We found that this practice was providing caring services in accordance with the relevant regulations.

Are services responsive?

We found that this practice was providing responsive care in accordance with the relevant regulations.

Are services well-led?

We found that this practice was not providing well-led care in accordance with the relevant regulations.

Background

The Dental Care Clinic is in Newcastle upon Tyne and provides NHS and private treatment to adults and children.

There is level access to the practice and car parking spaces are available at the practice and near-by.

The dental team includes the principal dentist, ten associate dentists (one of whom is newly qualified and is undergoing vocational training), 14 dental nurses (seven of whom are trainees), a treatment co-ordinator and two dental hygienists. Reception duties are carried out by the dental nurses and treatment co-ordinator. A practice manager and a deputy practice manager oversee the day to day running of the practice. The practice has eight treatment rooms over two floors.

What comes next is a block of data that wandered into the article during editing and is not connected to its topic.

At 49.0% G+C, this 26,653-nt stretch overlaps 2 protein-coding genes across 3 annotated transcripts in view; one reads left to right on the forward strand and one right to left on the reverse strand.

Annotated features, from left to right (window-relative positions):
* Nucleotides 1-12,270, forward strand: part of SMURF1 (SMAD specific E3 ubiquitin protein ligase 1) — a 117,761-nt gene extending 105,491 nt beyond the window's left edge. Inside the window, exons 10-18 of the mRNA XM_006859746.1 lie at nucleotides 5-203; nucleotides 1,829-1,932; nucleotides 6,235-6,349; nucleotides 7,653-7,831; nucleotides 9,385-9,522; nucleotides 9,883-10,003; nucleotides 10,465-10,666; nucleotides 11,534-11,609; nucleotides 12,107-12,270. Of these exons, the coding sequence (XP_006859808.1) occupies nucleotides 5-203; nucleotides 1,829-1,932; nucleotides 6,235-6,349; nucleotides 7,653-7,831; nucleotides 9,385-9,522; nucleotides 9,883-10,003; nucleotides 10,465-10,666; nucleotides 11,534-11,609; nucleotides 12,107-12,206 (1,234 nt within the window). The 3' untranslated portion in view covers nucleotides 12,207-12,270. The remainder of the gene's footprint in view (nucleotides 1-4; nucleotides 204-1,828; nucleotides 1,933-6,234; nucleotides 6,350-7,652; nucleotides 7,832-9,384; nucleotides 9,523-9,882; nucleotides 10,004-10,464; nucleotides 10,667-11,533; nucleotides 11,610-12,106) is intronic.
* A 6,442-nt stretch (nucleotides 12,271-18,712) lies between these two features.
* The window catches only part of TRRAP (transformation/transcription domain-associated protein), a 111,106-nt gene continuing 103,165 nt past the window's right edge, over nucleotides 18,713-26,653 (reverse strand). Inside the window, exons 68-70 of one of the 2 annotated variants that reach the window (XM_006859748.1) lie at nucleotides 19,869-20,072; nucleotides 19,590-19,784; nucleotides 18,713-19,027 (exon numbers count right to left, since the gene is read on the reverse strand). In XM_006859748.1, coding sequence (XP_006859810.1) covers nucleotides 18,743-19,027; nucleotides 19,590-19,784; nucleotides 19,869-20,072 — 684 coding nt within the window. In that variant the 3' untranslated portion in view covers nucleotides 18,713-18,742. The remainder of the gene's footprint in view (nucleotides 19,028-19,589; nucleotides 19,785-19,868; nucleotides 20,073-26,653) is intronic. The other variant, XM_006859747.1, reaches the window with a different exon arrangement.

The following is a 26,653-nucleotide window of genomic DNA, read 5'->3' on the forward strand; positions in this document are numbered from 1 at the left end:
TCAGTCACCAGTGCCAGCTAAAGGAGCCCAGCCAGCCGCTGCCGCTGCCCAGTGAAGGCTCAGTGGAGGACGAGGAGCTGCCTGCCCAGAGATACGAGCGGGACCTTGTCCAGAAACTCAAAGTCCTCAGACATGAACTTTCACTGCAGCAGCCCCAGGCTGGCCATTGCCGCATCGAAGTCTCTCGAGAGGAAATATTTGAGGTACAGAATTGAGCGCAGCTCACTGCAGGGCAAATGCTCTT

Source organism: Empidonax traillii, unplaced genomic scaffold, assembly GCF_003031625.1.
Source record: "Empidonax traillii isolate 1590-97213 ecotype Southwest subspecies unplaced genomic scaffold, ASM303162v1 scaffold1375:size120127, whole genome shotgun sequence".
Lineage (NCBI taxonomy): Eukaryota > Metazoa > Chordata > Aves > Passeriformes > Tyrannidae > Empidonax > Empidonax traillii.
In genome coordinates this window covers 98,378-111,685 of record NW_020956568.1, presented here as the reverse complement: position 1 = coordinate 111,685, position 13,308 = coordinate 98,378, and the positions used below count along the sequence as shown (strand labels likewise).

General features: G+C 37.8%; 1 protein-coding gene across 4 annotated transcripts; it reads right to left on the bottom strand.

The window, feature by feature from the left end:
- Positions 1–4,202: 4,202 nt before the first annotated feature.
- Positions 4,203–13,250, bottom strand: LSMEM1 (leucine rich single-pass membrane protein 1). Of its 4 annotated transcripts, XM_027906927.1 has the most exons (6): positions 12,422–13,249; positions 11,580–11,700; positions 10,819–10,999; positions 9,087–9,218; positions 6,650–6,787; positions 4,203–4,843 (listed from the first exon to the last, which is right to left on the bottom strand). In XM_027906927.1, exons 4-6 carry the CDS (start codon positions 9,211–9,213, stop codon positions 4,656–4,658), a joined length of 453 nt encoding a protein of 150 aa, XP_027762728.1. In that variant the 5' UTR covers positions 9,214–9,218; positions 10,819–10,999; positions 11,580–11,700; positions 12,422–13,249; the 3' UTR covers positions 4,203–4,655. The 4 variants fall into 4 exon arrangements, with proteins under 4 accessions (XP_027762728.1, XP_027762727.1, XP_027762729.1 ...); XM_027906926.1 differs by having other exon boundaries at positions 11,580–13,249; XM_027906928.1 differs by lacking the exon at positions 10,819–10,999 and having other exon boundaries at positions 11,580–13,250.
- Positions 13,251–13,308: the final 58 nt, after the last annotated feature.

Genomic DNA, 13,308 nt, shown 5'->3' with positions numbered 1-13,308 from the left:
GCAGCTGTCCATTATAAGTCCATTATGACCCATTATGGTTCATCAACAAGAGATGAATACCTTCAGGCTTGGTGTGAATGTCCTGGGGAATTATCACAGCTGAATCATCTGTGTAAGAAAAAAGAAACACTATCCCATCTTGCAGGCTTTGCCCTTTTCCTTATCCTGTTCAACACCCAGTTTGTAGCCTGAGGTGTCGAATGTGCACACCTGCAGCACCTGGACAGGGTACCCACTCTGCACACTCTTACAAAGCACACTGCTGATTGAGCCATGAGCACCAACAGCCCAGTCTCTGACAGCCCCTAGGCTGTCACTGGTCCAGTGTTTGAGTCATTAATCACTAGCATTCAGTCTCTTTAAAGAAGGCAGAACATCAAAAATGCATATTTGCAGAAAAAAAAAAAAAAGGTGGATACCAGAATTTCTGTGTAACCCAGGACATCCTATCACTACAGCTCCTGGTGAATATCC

The practice is owned by a company and as a condition of registration must have a person registered with the Care Quality Commission as the registered manager. Registered managers have legal responsibility for meeting the requirements in the Health and Social Care Act 2008 and associated regulations about how the practice is run. The registered manager at The Dental Care Clinic was the practice manager.

On the day of inspection, we collected 32 CQC comment cards filled in by patients. These provided a positive view of the practice.

During the inspection we spoke with both practice managers, four dentists, four dental nurses and reception staff. We looked at practice policies and procedures and other records about how the service is managed.

The practice is open:

Monday and Tuesday 8.30am to 7.20pm

Wednesday 8.30am to 5.10pm

Thursday 8.30am to 6.20pm

Friday 8.30am to 4.20pm

Our key findings were:

  • The practice appeared clean and well maintained.
  • The provider should review their infection control procedures to ensure they follow national guidance.
  • Staff knew how to deal with emergencies. Appropriate medicines and life-saving equipment were available apart from oxygen face masks. The provider should review the storage of medical drugs and dental anaesthetics to ensure they are stored securely and in accordance with manufacturer’s recommendations.